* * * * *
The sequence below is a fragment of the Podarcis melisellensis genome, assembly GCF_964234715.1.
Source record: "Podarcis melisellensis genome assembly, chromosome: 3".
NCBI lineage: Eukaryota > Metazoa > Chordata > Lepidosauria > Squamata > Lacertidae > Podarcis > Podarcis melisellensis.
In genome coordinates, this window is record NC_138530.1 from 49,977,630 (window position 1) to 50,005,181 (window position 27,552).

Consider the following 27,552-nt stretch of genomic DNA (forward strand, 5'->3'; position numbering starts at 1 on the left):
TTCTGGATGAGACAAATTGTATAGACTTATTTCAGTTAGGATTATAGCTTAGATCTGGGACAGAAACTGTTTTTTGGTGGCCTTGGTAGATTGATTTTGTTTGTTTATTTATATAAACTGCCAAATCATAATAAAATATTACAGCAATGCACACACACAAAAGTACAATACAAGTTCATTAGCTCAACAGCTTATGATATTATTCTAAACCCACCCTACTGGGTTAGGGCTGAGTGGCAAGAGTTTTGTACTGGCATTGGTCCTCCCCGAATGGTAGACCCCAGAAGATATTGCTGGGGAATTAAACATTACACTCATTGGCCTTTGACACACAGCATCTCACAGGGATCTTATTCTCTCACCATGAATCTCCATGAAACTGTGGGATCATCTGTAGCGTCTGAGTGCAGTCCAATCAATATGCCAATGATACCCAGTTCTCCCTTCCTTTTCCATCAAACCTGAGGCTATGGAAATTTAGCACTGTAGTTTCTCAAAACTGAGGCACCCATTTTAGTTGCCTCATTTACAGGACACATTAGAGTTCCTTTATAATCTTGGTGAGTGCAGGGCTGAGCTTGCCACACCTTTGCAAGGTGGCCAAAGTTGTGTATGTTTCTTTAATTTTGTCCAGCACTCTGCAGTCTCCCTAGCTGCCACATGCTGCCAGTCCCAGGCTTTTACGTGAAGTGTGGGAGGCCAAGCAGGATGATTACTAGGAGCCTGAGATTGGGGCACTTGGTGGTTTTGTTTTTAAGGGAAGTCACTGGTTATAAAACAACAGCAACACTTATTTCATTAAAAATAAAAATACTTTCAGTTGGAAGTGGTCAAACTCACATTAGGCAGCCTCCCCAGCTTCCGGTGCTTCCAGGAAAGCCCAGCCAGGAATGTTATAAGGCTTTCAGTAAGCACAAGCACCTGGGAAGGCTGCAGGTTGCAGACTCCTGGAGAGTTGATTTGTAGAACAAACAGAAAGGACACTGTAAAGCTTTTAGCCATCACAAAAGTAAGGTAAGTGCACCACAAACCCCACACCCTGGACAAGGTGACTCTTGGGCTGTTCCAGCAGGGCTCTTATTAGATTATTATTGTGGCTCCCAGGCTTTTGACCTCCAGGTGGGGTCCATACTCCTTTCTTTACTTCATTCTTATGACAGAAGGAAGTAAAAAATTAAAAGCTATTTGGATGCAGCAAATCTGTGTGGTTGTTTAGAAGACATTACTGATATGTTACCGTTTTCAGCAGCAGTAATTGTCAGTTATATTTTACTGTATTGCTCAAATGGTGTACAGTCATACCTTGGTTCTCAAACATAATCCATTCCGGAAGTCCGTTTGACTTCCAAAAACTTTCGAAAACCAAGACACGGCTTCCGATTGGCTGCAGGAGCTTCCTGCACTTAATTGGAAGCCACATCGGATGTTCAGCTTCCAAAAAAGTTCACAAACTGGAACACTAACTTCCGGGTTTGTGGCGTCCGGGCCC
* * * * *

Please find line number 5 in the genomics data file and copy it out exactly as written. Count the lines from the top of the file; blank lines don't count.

Consider the following 27,552-nt stretch of genomic DNA (forward strand, 5'->3'; position numbering starts at 1 on the left):